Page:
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There is a twofold account of the Coming Servant:
(1) he is represented as weak, despised, rejected, slain:
(2) and also as a mighty conqueror, taking vengeance on the nations and restoring Israel (e.g. Isaiah 40:10; Isaiah 63:1-4). The former class of passages relate to the first advent, and are fulfilled; the latter to the second advent, and are unfulfilled.
for a light of the Gentiles
The prophets connect the Gentiles with Christ in a threefold way"
(1) as the Light He brings salvation to the Gentiles Luke 2:32; Acts 13:47; Acts 13:48
(2) as the "Root of Jesse" He is to reign over the Gentiles in His kingdom. Isaiah 11:10; Romans 15:12. He saves the Gentiles, which is the distinctive feature of this present age. ; Romans 11:17-24; Ephesians 2:11; Ephesians 2:12 He reigns over the Gentiles in the kingdom-age, to follow this. See "Kingdom (O.T.)," ; Genesis 1:26-28; Zechariah 12:8.
(3) Believing Gentiles in the present age, together with believing Jews, constitute "the church which is His body." (See Scofield "Zechariah 12:8- :")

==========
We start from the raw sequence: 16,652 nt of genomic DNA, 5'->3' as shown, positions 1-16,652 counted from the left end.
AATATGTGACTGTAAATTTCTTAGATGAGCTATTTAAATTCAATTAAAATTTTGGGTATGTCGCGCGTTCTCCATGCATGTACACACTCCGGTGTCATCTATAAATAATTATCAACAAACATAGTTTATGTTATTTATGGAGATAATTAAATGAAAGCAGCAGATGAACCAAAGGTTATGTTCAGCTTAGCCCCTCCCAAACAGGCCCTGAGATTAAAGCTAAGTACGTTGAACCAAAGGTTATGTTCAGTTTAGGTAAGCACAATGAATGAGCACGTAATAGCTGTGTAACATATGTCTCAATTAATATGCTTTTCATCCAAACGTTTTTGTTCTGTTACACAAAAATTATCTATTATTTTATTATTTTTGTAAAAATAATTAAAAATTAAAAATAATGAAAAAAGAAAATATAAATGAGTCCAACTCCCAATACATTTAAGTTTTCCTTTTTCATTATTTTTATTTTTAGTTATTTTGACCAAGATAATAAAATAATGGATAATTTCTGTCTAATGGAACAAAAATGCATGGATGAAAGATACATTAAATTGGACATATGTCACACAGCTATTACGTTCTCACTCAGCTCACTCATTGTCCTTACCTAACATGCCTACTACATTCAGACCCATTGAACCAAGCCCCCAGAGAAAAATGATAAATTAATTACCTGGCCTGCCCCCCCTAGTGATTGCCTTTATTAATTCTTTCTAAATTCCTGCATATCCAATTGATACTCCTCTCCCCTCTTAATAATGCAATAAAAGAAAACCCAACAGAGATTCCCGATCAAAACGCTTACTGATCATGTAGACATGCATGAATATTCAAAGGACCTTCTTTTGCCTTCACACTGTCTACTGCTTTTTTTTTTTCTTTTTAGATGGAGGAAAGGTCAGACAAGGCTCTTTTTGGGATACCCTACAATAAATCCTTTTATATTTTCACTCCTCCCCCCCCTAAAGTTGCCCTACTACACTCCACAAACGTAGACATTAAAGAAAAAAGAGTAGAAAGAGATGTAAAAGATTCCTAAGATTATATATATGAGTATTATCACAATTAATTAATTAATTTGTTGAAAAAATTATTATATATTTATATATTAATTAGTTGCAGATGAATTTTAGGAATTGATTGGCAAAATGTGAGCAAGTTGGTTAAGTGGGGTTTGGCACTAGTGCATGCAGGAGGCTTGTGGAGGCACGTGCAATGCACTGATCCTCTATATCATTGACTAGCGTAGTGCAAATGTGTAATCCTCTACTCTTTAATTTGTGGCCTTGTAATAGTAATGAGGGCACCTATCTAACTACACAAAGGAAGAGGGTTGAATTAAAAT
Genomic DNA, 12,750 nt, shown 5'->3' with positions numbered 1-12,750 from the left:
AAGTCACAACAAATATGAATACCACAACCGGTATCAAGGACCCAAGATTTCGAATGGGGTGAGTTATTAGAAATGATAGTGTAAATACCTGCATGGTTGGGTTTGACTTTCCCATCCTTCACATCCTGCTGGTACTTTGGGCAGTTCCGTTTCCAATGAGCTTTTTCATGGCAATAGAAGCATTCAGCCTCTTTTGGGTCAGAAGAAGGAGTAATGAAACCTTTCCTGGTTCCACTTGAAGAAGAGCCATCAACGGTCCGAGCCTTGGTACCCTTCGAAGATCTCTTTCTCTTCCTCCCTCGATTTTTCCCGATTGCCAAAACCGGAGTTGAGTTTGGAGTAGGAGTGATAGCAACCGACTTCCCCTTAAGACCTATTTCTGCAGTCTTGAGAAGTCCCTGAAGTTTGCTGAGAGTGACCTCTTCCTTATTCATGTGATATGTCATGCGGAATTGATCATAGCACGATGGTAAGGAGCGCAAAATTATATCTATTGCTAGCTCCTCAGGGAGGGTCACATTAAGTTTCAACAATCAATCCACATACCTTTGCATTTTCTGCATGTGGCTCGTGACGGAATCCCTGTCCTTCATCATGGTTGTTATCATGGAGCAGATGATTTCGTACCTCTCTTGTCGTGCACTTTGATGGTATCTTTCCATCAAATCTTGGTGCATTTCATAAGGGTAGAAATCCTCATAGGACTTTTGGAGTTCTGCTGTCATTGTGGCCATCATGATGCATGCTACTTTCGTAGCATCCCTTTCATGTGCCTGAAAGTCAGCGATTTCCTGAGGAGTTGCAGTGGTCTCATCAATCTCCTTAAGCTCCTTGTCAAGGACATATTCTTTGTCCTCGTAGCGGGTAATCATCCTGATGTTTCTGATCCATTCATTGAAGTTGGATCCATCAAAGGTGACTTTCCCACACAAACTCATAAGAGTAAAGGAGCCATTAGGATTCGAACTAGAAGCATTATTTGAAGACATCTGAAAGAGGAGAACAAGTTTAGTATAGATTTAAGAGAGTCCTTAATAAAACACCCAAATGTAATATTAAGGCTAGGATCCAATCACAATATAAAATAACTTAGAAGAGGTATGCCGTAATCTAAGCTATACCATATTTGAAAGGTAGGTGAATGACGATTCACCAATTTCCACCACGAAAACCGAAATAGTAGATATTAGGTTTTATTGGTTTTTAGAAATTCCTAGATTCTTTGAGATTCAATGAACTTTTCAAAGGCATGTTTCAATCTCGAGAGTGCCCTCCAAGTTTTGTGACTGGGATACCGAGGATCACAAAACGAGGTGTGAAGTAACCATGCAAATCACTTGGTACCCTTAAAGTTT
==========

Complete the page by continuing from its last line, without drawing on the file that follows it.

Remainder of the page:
That is, Isaiah's prediction of Sennacherib's invasion and its results, Isaiah 10, 37. See also, (Isaiah 41:21-23); (Isaiah 43:8-12); (Isaiah 44:7); (Isaiah 48:3); (Isaiah 48:5); (Isaiah 48:16). This appeal of the prophet to the fulfilment of his former predictions strongly confirms the unity of the book.
These files are considered public domain and are a derivative of an electronic edition that is available in the Online Bible Software Library.
Scofield, C. I. "Scofield Reference Notes on Isaiah 42". "Scofield Reference Notes (1917 Edition)". https://www.studylight.org/
the Seventh Sunday after Easter